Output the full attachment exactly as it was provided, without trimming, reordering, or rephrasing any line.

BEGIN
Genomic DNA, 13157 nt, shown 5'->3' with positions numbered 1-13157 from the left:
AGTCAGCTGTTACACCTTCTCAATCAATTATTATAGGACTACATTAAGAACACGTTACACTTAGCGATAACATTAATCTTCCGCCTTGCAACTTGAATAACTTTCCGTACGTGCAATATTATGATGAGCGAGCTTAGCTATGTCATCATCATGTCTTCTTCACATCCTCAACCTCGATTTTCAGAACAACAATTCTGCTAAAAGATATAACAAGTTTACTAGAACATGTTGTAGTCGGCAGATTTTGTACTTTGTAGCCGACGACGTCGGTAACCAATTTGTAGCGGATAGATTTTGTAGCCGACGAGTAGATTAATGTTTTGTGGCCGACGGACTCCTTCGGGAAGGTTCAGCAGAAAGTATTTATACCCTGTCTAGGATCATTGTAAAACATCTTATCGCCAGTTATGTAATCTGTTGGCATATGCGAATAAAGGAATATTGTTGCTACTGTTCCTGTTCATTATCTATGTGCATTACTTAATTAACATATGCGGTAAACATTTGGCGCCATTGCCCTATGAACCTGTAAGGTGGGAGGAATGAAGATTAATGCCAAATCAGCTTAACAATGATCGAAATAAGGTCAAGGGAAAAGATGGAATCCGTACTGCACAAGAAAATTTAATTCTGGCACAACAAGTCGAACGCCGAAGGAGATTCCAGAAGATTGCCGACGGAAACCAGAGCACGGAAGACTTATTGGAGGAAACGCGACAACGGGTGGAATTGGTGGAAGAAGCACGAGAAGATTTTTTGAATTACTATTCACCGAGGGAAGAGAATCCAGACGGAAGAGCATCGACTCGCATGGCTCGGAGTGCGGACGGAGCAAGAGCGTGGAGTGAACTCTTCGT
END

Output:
Genomic DNA, 13157 nt, shown 5'->3' with positions numbered 1-13157 from the left:
AGTCAGCTGTTACACCTTCTCAATCAATTATTATAGGACTACATTAAGAACACGTTACACTTAGCGATAACATTAATCTTCCGCCTTGCAACTTGAATAACTTTCCGTACGTGCAATATTATGATGAGCGAGCTTAGCTATGTCATCATCATGTCTTCTTCACATCCTCAACCTCGATTTTCAGAACAACAATTCTGCTAAAAGATATAACAAGTTTACTAGAACATGTTGTAGTCGGCAGATTTTGTACTTTGTAGCCGACGACGTCGGTAACCAATTTGTAGCGGATAGATTTTGTAGCCGACGAGTAGATTAATGTTTTGTGGCCGACGGACTCCTTCGGGAAGGTTCAGCAGAAAGTATTTATACCCTGTCTAGGATCATTGTAAAACATCTTATCGCCAGTTATGTAATCTGTTGGCATATGCGAATAAAGGAATATTGTTGCTACTGTTCCTGTTCATTATCTATGTGCATTACTTAATTAACATATGCGGTAAACATTTGGCGCCATTGCCCTATGAACCTGTAAGGTGGGAGGAATGAAGATTAATGCCAAATCAGCTTAACAATGATCGAAATAAGGTCAAGGGAAAAGATGGAATCCGTACTGCACAAGAAAATTTAATTCTGGCACAACAAGTCGAACGCCGAAGGAGATTCCAGAAGATTGCCGACGGAAACCAGAGCACGGAAGACTTATTGGAGGAAACGCGACAACGGGTGGAATTGGTGGAAGAAGCACGAGAAGATTTTTTGAATTACTATTCACCGAGGGAAGAGAATCCAGACGGAAGAGCATCGACTCGCATGGCTCGGAGTGCGGACGGAGCAAGAGCGTGGAGTGAACTCTTCGT